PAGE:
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Yes, Corn is Good For You!

One of the best parts of summer is having fresh corn on the cob that’s in season as part of your barbecue menu. Who doesn’t love the taste of this sweet seasonal staple? Personally, it’s one of my favorites, and my family loves it too. However, many people falsely believe that because it’s sweet, it has little or no nutritional value and shouldn’t be eaten.

One common myth associated with yellow sweet corn is that it is high in sugar. The effect that certain foods have on your blood glucose (blood sugar) is referred to as its glycemic index (GI). Each food has a glycemic index number. A GI of 56-69 is considered a medium score on the scale. Low GI foods fall somewhere below a score of 55. High GI foods have a score of 70 and above and can increase blood glucose levels significantly depending on how much of the food is eaten. Corn has a GI of 52, which is on the low end.

Corn also is a source for resistant starch. Resistant starch both feeds the friendly bacteria and indirectly feeds the cells in your colon and has several other benefits to your gut.

It may reduce inflammation and lower risk of colon cancer. Also, resistant starch may help alleviate a variety of digestive disorders such as inflammatory bowel disease, ulcerative colitis, Crohn’s disease, diarrhea, and diverticulitis.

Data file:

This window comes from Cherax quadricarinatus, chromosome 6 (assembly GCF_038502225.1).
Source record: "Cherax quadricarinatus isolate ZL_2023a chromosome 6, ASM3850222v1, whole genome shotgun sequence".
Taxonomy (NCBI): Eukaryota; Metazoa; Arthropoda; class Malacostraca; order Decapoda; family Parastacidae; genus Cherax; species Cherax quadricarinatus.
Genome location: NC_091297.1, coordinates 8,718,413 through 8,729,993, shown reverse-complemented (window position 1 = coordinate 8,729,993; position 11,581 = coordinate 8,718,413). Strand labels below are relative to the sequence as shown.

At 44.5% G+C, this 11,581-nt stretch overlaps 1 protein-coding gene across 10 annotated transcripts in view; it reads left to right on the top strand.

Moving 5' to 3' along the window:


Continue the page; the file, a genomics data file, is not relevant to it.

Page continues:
Corn is a whole grain with plenty of flavors when eaten plain without all the added salt and butter. If you do eat yours with butter, try to use only a tablespoon or less to cut back on the saturated fat. Here’s a list of some of the healthy nutrients that are packed into one medium-sized ear of corn:

*Nearly 3 grams of fiber

*About 3.5 grams of protein

*More than 10% of the recommended daily amount of vitamin C

*thiamin, which helps to produce energy for the heart, muscles and nervous system

*riboflavin and niacin which helps with the normal functioning of the nerves, skin and digestive system

*magnesium, necessary for optimal cardiovascular functioning


*folic acid also helps healthy tissue growth and helps to prevent birth defects in pregnant women

*1 medium ear has about 111 calories, 1.32g total fat, and 25.86g carbohydrates


Try to buy corn very soon after it’s picked because the sugars in corn convert quickly to starch. Look for a bright, green husk with pale to deep gold silks that are dry, and not soggy or dark. Pull back the shell to expose the kernels. There should be full, evenly spaced rows and the kernels should be plump to the tip.

White corn tends to be more tender. Sweet corn varieties will be sugary but with less corn flavor than other types.

Corn can be stored in its husk for up to four days. It will be sweetest if eaten right after it has been picked. Store husked ears in an airtight container or plastic for one to two days in the refrigerator.


Frozen and canned produce like corn has gotten a bad reputation for being substandard and not as nutritious as fresh. It is essential to know that corn and all fruit and vegetables are picked when they are at peak ripeness. They’re almost equally as tasty and nutrient dense. Canned corn is the same in that it is packed when it's at its freshest. Both frozen and canned are budget-friendly and help to decrease food waste and are sometimes more cost-effective, depending on the season. Although a fresh fruit or vegetable would never be considered unhealthy, surprisingly there are a few circumstances where frozen and even canned could offer you more health benefits than fresh.

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